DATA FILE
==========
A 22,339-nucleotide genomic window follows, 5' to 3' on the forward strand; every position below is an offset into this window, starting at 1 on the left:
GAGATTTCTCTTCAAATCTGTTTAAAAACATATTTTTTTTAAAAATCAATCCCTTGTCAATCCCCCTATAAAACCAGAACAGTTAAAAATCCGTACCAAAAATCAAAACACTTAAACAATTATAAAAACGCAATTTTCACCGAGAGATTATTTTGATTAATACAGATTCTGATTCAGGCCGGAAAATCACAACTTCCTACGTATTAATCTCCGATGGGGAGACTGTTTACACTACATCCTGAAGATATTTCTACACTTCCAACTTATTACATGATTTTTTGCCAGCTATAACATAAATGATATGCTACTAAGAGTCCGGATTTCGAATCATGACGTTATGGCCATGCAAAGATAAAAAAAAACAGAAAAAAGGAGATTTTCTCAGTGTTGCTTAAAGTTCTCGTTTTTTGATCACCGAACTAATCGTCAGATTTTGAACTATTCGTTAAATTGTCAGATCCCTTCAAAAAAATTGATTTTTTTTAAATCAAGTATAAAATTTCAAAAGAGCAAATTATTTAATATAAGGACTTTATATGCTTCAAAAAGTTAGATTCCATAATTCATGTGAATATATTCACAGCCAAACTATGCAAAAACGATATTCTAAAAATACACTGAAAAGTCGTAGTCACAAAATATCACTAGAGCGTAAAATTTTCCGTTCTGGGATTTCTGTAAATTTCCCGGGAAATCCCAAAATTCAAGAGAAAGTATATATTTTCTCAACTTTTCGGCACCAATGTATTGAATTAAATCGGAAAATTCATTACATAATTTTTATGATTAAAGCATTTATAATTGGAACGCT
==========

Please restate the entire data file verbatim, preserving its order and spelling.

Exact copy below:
A 22,339-nucleotide genomic window follows, 5' to 3' on the forward strand; every position below is an offset into this window, starting at 1 on the left:
GAGATTTCTCTTCAAATCTGTTTAAAAACATATTTTTTTTAAAAATCAATCCCTTGTCAATCCCCCTATAAAACCAGAACAGTTAAAAATCCGTACCAAAAATCAAAACACTTAAACAATTATAAAAACGCAATTTTCACCGAGAGATTATTTTGATTAATACAGATTCTGATTCAGGCCGGAAAATCACAACTTCCTACGTATTAATCTCCGATGGGGAGACTGTTTACACTACATCCTGAAGATATTTCTACACTTCCAACTTATTACATGATTTTTTGCCAGCTATAACATAAATGATATGCTACTAAGAGTCCGGATTTCGAATCATGACGTTATGGCCATGCAAAGATAAAAAAAAACAGAAAAAAGGAGATTTTCTCAGTGTTGCTTAAAGTTCTCGTTTTTTGATCACCGAACTAATCGTCAGATTTTGAACTATTCGTTAAATTGTCAGATCCCTTCAAAAAAATTGATTTTTTTTAAATCAAGTATAAAATTTCAAAAGAGCAAATTATTTAATATAAGGACTTTATATGCTTCAAAAAGTTAGATTCCATAATTCATGTGAATATATTCACAGCCAAACTATGCAAAAACGATATTCTAAAAATACACTGAAAAGTCGTAGTCACAAAATATCACTAGAGCGTAAAATTTTCCGTTCTGGGATTTCTGTAAATTTCCCGGGAAATCCCAAAATTCAAGAGAAAGTATATATTTTCTCAACTTTTCGGCACCAATGTATTGAATTAAATCGGAAAATTCATTACATAATTTTTATGATTAAAGCATTTATAATTGGAACGCT